Interview by Nicholas Syrett

April R. Haynes’s Riotous Flesh: Women, Physiology, and the Solitary Vice in Nineteenth-Century America (University of Chicago Press, 2015) is a study of antebellum women’s efforts to reform sexuality through public physiology education. One of their ideas, that masturbation caused mental and physical illness, became widely accepted in American popular culture by 1860. Traditionally seen as a movement led by men and targeting male youth, Haynes uses an impressive array of sources to refocus our attention on the racially diverse women who warned girls and women not to masturbate long before male doctors got involved. In so doing they opened up a wide-ranging set of conversations about female sexuality and racial equality. For uncovering, documenting, and analyzing those remarkable conversations, the book won a 2015 James Broussard Best First Book Prize from the Society for Historians of the Early American Republic.

Riotous Flesh

Nicholas L. Syrett: Could you tell us a little bit about how you came to this topic in the first place?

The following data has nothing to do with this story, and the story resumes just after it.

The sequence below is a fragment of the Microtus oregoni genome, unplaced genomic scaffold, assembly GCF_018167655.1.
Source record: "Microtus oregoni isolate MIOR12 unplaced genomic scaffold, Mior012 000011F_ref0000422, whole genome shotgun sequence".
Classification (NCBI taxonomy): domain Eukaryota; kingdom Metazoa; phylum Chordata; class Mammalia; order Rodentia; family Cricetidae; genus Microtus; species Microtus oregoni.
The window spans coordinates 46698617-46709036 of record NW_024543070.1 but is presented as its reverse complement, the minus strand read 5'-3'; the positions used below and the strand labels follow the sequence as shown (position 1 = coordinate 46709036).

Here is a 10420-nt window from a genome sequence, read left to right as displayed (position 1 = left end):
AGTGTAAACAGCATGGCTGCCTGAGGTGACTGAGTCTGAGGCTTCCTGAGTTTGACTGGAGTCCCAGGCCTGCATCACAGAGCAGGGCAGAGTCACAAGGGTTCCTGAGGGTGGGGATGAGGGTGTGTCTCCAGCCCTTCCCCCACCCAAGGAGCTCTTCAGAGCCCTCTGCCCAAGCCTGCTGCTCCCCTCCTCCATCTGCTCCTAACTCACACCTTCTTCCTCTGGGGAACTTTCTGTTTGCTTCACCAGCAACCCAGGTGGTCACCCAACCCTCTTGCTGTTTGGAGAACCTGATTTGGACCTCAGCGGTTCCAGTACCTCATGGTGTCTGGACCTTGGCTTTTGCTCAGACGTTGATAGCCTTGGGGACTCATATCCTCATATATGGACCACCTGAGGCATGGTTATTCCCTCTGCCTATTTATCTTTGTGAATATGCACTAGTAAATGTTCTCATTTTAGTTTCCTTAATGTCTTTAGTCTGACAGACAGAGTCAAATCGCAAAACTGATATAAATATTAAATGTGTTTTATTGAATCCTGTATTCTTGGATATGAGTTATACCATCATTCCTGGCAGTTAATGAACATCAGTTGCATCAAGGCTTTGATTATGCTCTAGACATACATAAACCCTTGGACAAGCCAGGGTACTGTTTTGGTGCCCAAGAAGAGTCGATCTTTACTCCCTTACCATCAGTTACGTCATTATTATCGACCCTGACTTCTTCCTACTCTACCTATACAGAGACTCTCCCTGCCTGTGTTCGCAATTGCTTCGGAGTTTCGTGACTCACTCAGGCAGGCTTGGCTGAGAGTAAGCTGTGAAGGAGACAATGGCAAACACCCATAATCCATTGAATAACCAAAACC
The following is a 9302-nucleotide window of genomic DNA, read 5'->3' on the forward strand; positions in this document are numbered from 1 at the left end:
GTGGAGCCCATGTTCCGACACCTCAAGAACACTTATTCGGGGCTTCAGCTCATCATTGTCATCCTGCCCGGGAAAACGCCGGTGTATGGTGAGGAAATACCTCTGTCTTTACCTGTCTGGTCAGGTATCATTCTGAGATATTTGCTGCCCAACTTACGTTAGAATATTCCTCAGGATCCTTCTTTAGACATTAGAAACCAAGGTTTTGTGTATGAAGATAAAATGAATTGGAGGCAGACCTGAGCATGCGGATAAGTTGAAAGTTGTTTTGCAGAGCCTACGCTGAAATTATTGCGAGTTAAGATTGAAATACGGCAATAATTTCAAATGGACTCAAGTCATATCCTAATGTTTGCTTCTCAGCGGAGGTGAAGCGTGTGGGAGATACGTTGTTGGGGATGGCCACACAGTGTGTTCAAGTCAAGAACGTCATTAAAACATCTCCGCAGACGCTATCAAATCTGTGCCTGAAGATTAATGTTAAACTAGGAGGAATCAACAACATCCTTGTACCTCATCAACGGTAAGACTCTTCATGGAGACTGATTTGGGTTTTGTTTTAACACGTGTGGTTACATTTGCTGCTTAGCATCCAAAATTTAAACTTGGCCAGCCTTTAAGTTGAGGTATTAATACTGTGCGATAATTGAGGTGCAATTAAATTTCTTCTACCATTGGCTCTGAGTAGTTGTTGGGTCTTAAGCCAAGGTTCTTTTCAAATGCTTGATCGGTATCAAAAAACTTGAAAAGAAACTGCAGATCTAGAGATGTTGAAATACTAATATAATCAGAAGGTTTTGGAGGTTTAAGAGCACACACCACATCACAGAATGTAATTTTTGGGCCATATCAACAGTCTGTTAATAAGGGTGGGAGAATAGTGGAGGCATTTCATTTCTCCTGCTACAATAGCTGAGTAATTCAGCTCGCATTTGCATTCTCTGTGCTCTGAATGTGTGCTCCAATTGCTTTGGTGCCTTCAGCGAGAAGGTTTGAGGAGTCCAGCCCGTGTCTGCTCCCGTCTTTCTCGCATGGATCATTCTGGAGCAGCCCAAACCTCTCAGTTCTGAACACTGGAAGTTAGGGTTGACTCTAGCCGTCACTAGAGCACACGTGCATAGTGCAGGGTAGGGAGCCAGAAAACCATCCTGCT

April R. Haynes: As a graduate student, I wanted to study sex radicals during the period most commonly assumed to have seen the height of sexual reticence in the United States. I began by looking at a man named Frederick Hollick, who was prosecuted for obscenity in 1846 for delivering lectures touting female pleasure as natural and healthy to mixed gender audiences. Many of the women who had attended Hollick’s lecture publicly campaigned for his acquittal. They argued that he had done a public service by warning them not to masturbate, a deadly act that caused 90% of all diseases. Their defense of his pro-pleasure lectures caused me to question my own assumptions about dominant ideals of white, middle class female sexuality during the 1840s. At that point, I still wanted to concentrate on sexual outsiders, not female moral reformers. It had not yet occurred to me that moral reformers might once have been the dissenters, because their sexual ideology struck my twenty-first century mind as profoundly conservative.